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Covid-19: Cashless, Cash, and Future of Social Benefits in Nigeria


“On prime-time television, we watched the scene of bales of naira notes on display and a minister of the Federal Republic was in charge of the distribution of the naira notes to various beneficiaries. But government could and ought to have used this moment to encourage Nigerians to open bank accounts.

“A more transparent means of giving out the money would have been to ask each Nigerian to forward his or her Bank Verification Number (BVN) and government would have transferred the money into the various bank accounts.  Apart from the fact that it would have encouraged more Nigerians to open bank accounts, it would have made it possible for the federal government to reconcile every naira notes doled out.”

These were the lamentations of Anthony Olubunmi Okogie, a Nigerian Cardinal Priest and formerly Archbishop Emeritus of Lagos in the Roman Catholic Church.

It is beyond rationality that the Federal Government’s Conditional Cash Transfer scheme has been not automated after three and a half years in operations.

The Conditional Cash Transfer supports the poor and vulnerable people with N5,000 (Five Thousand Naira) per month to improve consumption, with the aim of reducing poverty, preventing the vulnerable households from falling further down the poverty line and building their resilience to withstand shocks.

Sources at the National Cash Transfer Office (NCTO) informed Fintech Africa that all efforts to automate the process by payment service providers contracted by NCTO were frustrated by the civil servants who are profiting from the brick and mortar handling arrangement.

At one of the meeting primarily convened to consider cashless option for cash transfer, sources informed that one of the top civil servants argued that, “What the World Bank asked us to do is to give cash and not cashless to poor Nigerians. Therefore, it would be illegal for us to adopt another strategy to pay them.”

However, NCTO have listed electronic end-to-end payment as one of the options of identifying the beneficiaries during payment. Each beneficiary is also expected to be issued a unique identifier encoded in barcode that would be used for the cash out.

Interestingly, the end-to-end payment journey for all the beneficiaries has already commenced with all of them enrolled on the BVN platform. With the BVN, NCTO can direct its payment service providers to open tier-one accounts for all the beneficiaries.

Besides, the card scheme owners would be ready to issue one million cards without cost to all the beneficiaries. For electronic cash out, the bank agents across the country are readily available to help the beneficiaries.

With over 700,000 agents, Nigeria has emerged as the fastest growing agent banking country in Africa in 2020.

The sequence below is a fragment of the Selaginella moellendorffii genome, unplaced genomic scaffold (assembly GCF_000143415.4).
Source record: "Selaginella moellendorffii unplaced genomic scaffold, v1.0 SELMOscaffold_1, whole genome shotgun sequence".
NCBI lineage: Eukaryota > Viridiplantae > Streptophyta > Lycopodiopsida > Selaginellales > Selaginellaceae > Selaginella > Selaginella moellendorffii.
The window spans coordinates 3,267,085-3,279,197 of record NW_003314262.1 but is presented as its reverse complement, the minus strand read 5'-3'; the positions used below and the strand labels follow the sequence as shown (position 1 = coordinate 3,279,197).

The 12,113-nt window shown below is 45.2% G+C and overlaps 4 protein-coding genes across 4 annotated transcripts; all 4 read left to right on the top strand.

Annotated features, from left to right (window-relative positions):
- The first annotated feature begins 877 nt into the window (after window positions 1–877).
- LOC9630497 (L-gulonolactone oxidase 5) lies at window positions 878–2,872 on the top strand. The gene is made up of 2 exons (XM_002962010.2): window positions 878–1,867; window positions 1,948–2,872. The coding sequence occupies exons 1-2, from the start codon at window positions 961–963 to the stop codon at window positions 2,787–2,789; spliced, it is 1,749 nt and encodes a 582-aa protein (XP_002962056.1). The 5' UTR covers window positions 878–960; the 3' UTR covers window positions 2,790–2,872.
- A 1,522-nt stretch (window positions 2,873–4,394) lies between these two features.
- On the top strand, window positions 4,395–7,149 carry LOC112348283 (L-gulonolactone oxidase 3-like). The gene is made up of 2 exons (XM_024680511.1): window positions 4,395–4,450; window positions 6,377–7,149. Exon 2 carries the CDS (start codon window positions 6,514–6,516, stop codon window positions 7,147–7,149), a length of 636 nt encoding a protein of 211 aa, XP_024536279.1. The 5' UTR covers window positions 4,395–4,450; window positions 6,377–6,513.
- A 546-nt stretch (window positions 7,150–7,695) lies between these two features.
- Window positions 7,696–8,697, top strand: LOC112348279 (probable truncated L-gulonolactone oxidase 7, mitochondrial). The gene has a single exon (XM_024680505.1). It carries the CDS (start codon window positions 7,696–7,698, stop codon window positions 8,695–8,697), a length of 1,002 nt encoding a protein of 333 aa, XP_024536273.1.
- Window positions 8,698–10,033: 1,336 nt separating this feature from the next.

This should not be a rocket science and we have lessons from several African countries to look up to for inspiration.

South Africa

By simply moving all grant payments from largely cash payments, which were costly, cumbersome and riddled with inefficiencies to electronic payments, the new system has already saved South African Social Security Agency (SASSA) a considerable amount in grant administration costs.

Before March 2012, it cost SASSA on average R33 (US$3.33) per grant to pay beneficiaries. Under the new system, disbursement costs have been capped at R16.44 (US$1.66) per payment.

Mastercard worked in partnership with Net1 and Grindrod Bank and SASSA to introduce a biometrically enabled debit Mastercard to efficiently and securely provide these important benefits. This new approach rapidly and radically transformed social benefits distribution; dramatically reducing costs and improving benefits for the citizens.


Kenyan government is issuing  Huduma Card, a prepaid card with chip and PIN technology that connect all Kenyans to the formal financial sector by providing a secure, reliable and flexible payment option.

The Huduma Card, powered by Mastercard, is currently being issued by Commercial Bank of Africa (CBA), Diamond Trust Bank (DTB), Equity Bank and Kenya Commercial Bank (KCB) with no bank charges being allocated to citizens when registering for the smart card.

Kenyans will pay for an array of government services including the National Hospital Insurance Fund (NHIF), National Social Security Fund (NSSF) amongst others. Citizens issued with the smart prepaid card will automatically be enrolled in vital government services such as the National Social Security Fund and the National Hospital Insurance Fund, ensuring all Kenyans benefit from these initiatives.

Once funds are loaded on the prepaid card, cardholders can use their Huduma Card to pay for goods and services in-store, online, by phone or to withdraw cash from ATMs and anywhere Mastercard is accepted locally or at millions of locations worldwide.

The prepaid card ensures flexibility, convenience and security and is easily obtained from one of the issuing banks. Applicants do not need a credit cheque or a bank account to apply.

Nigeria can adopt any of the above card schemes in order to initiate a sure future for social benefits in Nigeria.